Friday, November 11, 2011

The Large Impact of a Stolen Pencil

This morning I gave a presentation to 200 middle school teachers and during my segment that I mention a soda can and the associative memory system I had a memory back to 5th grade. When I give presentations I always try to use examples that my audience can relate to and I had long forgotten this story until the middle of today's presentation.

As I've said many time, I don't remember people in my memories. Because of this I need to remember people through other means and the #1 way I do that is through physical items. In 1993 my family moved from Indianapolis to Saint Louis. A lot of people were lost in my memories, but I had a couple pencils that I remembered them by. The pencils were from the school I went to and had the name on the side of the pencils. Through this item I still felt a connection with where I came from.

On my second day of school in this new place my classmates wanted to "test" me. I had been warned that this group always played some sort of small prank on a new kid, and I thought I was prepared, but nothing could have prepared me for what was to come.

For one reason or another I had to leave the room, and when I came back all my pens and pencils were gone. Normally I could have cared less as the best way to prank a prankster is to not give them the benefit or acknowledgement of the prank ever taking place. However, my pencils from what was still home to me were gone.

At that point in time I was not diagnosed and I probably couldn't have explained to anyone what was going on or why, but what everyone saw could only be classified under one word, "meltdown."

I became so frantic and irate that no one wanted to claim responsibility. I tore that classroom apart until I found my pencils which someone had placed under the teacher's podium. They say a person can't make a good second impression as everything is based of the first impression and this was true. From that point one I was a social outcast in my class because no one was able to understand why I reacted the way I did.

This story had not been thought of for many years and when I thought of it today in the middle of my presentation it furthered my passion to do what I do even more so. I mean, what if my classmates had been able to understand that I didn't just "flip out" over an irrelevant pencil, but rather my means of remembering a place I no longer lived at as well as the friends that were there.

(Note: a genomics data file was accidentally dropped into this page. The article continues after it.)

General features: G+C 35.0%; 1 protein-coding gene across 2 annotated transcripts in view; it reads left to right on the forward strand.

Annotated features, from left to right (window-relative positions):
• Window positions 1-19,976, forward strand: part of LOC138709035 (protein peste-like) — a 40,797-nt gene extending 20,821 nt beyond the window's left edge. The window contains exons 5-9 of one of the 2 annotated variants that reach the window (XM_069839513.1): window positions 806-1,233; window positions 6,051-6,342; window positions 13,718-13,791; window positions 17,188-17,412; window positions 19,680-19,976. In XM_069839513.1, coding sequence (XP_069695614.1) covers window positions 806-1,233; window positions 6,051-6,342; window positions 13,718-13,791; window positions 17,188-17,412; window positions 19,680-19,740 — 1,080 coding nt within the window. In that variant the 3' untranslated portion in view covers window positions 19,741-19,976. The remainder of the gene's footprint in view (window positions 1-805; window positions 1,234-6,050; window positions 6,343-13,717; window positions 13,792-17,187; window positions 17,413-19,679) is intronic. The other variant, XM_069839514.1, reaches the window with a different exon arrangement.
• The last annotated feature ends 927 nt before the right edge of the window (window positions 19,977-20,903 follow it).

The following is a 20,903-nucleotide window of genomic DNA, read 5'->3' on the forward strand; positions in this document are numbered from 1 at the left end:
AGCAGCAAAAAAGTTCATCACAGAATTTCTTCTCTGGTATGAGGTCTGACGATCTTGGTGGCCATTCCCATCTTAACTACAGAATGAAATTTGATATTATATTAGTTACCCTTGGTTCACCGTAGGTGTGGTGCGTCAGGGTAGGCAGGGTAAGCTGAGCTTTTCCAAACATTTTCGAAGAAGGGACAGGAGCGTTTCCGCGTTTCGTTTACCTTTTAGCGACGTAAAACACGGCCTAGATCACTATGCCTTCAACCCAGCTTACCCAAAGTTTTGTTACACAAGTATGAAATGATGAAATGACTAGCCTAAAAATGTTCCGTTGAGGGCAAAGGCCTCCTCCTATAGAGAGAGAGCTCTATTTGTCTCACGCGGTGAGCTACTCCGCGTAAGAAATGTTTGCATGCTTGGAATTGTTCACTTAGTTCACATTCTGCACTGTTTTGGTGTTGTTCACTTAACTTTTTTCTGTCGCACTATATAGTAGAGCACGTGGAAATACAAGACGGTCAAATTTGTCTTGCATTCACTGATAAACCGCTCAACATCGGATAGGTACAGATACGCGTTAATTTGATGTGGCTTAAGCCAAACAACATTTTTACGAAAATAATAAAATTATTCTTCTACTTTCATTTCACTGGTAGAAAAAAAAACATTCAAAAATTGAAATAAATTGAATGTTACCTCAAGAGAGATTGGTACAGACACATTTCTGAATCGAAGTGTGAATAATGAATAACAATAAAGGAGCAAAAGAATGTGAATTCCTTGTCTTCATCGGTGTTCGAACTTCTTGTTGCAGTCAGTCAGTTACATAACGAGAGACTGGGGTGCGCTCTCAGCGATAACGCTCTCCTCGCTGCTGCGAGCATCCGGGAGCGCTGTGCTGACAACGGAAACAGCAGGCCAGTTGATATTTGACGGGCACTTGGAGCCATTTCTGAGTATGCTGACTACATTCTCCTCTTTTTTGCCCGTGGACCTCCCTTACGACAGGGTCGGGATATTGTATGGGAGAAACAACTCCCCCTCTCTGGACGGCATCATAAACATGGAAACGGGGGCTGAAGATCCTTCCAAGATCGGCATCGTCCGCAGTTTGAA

See, spectrum and not, we aren't that different. Everyone has those items that remind them of someone, someplace, sometime, but for me it can be a seemingly irrelevant item. Those items, whatever they may be, become highly valued and to simply lose an item, like the day I described in 5th grade, creates a sadness that can only be described by explaining it would be like someone deleting your memories. On that day I felt as if that had happened and that's why I had my seemingly overreaction.

As with most things like this it was a misunderstanding on many levels and this states my purpose and passion. If there's just a little bit more of understanding in the world perhaps an incident like what I went through can be avoided, or at least better understood. I wasn't given a 2nd chance by my peers, but I'm okay with that now because it motivates me because it doesn't have to be that way. By you writing this today maybe I've come a little closer to creating a better understanding and for that I thank you.

1 comment:

  1. Oh my, I had a very similar incident and it just so happens it was about a pen too!
    In 5th and 6th grade (defined as group 7 and 8 in the Netherlands) I joined a sort of children's city council. We were allowed to address issues that concerned us, the children.
    This was very important to me, seeing I was good at it (I always have a low self-esteem about my talents... or non-existing talents as I believed back then) and I finally made friends there (remember, I've been bullied all my life).
    During one of our field-trips, this time to a street sign making factory, we were presented some nice presents to show their appreciation for the things we were doing. To me the most prized gift was a beautiful pen with it's own penholder it was placed in.
    I kept it safe and decided to use it for all my children's city council purposes. It represented every nice memory associated with the children's city council.
    Suddenly, after a meeting with the children's city council in the official city council meeting hall (yes, we were allowed to use that if we had one of our big meetings), I went to my mum in the lobby and noticed I lost my pen.
    I couldn't be more devestated. It was gone. I broke into tears and told everyone willing to hear my favorite pen was gone.
    My mum tried to tell me it was only a pen, but I told her she was wrong. It was my pen. It was my FAVORITE pen. And I got it through the children's council. I don't think she fully understood, but she understood enough to understand it was important to me and that was what mattered. Her child was devestated and it was important.
    The lady at the desk in the lobby also understood it was important to me. (also, I think a young girl crying her heart out kind of broke everyone's heart there)
    Suddenly everyone available went looking for me, while my mum still tried to half-heartedly convince me it was just a pen.
    I wouldn't hear any of it and we didn't leave there until I was made sure every inch of the city council meeting hall was searched and my mum left her phone number just in case.

    I didn't get my pen back so far...
    Someone, if you find a grey/silverish pen in a grey pen holder if you happen to visit the Netherlands once... It might be mine. Return it please.
    (of course I have no real hope in this message, since it's unlikely an American comes to the Netherlands and finds my pen after all these years)